Sunset Magazine, August 2018. Photography by David Lauridsen
SIX YEARS AGO, ART PHOTOGRAPHER MANDY MOHLER SPENT A WEEK IN MONTANA’S BACKCOUNTRY AT A REMOTE CABIN JUST OUTSIDE GLACIER NATIONAL PARK. She was there to collaborate with two musicians on an album cover, but the 27-year-old couldn't keep her eyes off the well-worn objects strewn about the two-room log structure. There was an axe with a red blade, an old tin coffeepot, a first-aid kit from the 1950s, a pair of dusty brown-leather hiking boots. Where some might have seen random castoffs, Mohler saw intriguing clues about explorers who found respite there over the years.
Compelled, the Flathead Valley native lugged dozens of the most interesting artifacts to a bedsheet outside, photographing them in small groups. Later, she neatly assembled the individual shots into a complex photo collage, a 30- by 30-inch matte print she named The Forest Service Cabin. It's the kind of piece you'd stare at for 15 minutes if you ran into it at an art gallery, examining each thing and trying to imagine why someone packed it in. Does anyone still use that hand-cranked eggbeater? Why Jägermeister of all things? Are those rat traps? (They are.)
"The tools people have and use say almost more about them than their physical appearance," says Mohler, who has since documented nearly 100 (and counting) people's gear collections in her series Field Guide Designs. Each photo displays, with almost anthropological detail and a hint of whimsy, the taxonomy of Montanans and others who work and play in the open air. Taken as a whole, the series feels like a crucial document–an ode to objects and ways of life that define the West. The results of her deep appreciation for wilderness gadgets have earned her an audience that extends far beyond Kalispell, where she lives in a tidy sage-green ranch house with her husband and their 3-year-old son. If you've been to a Pottery Barn recently, it's possible that you've already seen her pieces–the retailer began selling her prints earlier this year.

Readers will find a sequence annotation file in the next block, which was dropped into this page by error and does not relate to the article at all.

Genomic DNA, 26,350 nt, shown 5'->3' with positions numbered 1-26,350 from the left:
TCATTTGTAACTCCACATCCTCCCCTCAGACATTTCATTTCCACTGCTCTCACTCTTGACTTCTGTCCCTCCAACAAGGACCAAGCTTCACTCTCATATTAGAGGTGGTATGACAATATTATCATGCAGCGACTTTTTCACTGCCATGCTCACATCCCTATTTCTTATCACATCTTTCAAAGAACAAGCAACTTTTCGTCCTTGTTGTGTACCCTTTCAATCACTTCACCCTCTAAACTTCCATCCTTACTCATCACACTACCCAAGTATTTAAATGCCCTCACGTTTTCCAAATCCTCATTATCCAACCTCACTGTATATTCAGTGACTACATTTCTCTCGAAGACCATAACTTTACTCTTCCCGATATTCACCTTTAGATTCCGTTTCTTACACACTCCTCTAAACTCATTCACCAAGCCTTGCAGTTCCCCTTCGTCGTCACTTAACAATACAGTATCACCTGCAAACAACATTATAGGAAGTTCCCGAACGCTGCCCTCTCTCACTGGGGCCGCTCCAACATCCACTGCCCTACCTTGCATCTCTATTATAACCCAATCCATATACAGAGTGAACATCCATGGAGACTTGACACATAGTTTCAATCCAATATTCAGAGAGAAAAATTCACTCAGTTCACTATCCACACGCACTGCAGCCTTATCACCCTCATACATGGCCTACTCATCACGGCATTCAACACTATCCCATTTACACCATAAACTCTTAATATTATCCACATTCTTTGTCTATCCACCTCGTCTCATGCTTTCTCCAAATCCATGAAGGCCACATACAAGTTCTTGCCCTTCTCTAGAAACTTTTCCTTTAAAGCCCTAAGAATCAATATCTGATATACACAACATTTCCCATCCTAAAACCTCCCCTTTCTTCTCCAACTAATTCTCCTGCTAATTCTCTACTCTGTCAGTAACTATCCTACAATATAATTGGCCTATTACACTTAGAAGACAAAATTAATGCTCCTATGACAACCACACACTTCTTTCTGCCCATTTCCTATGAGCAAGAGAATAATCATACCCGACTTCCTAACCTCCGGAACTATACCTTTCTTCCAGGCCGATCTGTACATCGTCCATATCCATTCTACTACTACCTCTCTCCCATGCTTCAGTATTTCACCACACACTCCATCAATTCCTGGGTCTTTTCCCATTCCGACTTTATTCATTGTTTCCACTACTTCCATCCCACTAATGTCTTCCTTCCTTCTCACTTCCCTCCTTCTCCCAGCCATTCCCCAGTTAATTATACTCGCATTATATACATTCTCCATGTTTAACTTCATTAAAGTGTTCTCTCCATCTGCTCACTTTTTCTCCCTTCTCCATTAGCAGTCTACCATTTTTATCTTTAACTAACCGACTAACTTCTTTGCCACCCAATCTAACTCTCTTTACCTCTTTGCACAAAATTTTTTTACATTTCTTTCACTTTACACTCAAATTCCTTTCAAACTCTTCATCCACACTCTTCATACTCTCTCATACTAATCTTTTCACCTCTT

"What I'm doing is really different from the traditional artwork here [in Montana]," Mohler observes. "Plein air painting, beaded jewelry, landscape photography. ...It took a little time for me to really believe people were interested in this style."
She noticed that her approach resonated particularly well with urbanites. Even so, she's found willing collaborators in her nature-obsessed hometown. "Montana is a hub for adventure and the outdoors," she says. ''And locals are really proud of their gear." Word of the project spread, and soon folks began reaching out to Mohler to capture their stuff. The Rockbound was created when a woman commissioned Mohler to help create an interactive birthday present for her father. (The daughter wanted to pay homage to his unique geology hobby and thought he might enjoy having someone take a genuine interest in the various picks, minerals, and tiny lenses that anchored his solitary obsession.) At first, when Mohler scheduled a time to show up at the house, things were touch and go. "He said: 'You want to do what?"' Mohler recalls. "People are sort of confused until they see me assembling their things." The hands-on ritual, she says, has a way of drawing someone out, especially introverted mountain types. And by the end of the session, he was enthusiastically explaining how a little magnet came in handy when panning for gold.
Lately, Mohler mostly shoots in her home studio, found at the bottom of some steep wooden steps and past open shelving holding her husband's neat buckets of sports gear. (He climbs, fishes, and skis–perhaps future fodder for another "portrait.") Mohler painted the big, windowless basement room flat white, creating a bright yet neutral production-friendly backdrop. Against one wall there's an old dresser that she pulled out of the garage, painted turquoise, and finished with snazzy new drawer pulls. The floor is warmed by a yellow, star-splashed rug. Nearby there's a shelf holding a retro camera collection, and a vintage Schwinn 10-speed with curved yellow handlebars that she's nicknamed Farrah Fawcett. "It's getting to be kind of Wes Anderson-y down here," she admits.
Anderson's films, in fact, are one of the influences that led Mohler down this path. The way movies like The Royal Tenenbaums use highly stylized, almost doll-like clothing and accessories to define the characters helped her see the personal significance of the objects people take with them into nature, she says. But it's the scientific illustrations of Charles Darwin's era that guided Mohler in arranging those objects. Where Victorian artists turned their pencils to seashells and finches, she focuses her camera on the shapes and materials that help classify humans.
Like Darwin, Mohler's mind is also on evolution, at least in terms of what's next for the series. "My upcoming botanical prints are going to have a lot of color," she says. She also plans to document North Flathead Yacht Club, where she crews during regattas. "I asked for buoys, life jackets, ropes, flags, boat shoes, hats, vintage sun-screen, old beer cans, radio stuff–that kind of old salty sailor-on-a-sun-bleached-dock look."
Piled in a corner of the basement, that boating ephemera is poised to capture a new image of Montana–not the alpine woods everyone expects, but a vibrant lake culture that embraces a wet, hot American summer. "I think a lot of times artists create what they need," Mohler says. "Whether it's organization or sunshine."
By Kim Brown Seely. All rights reserved.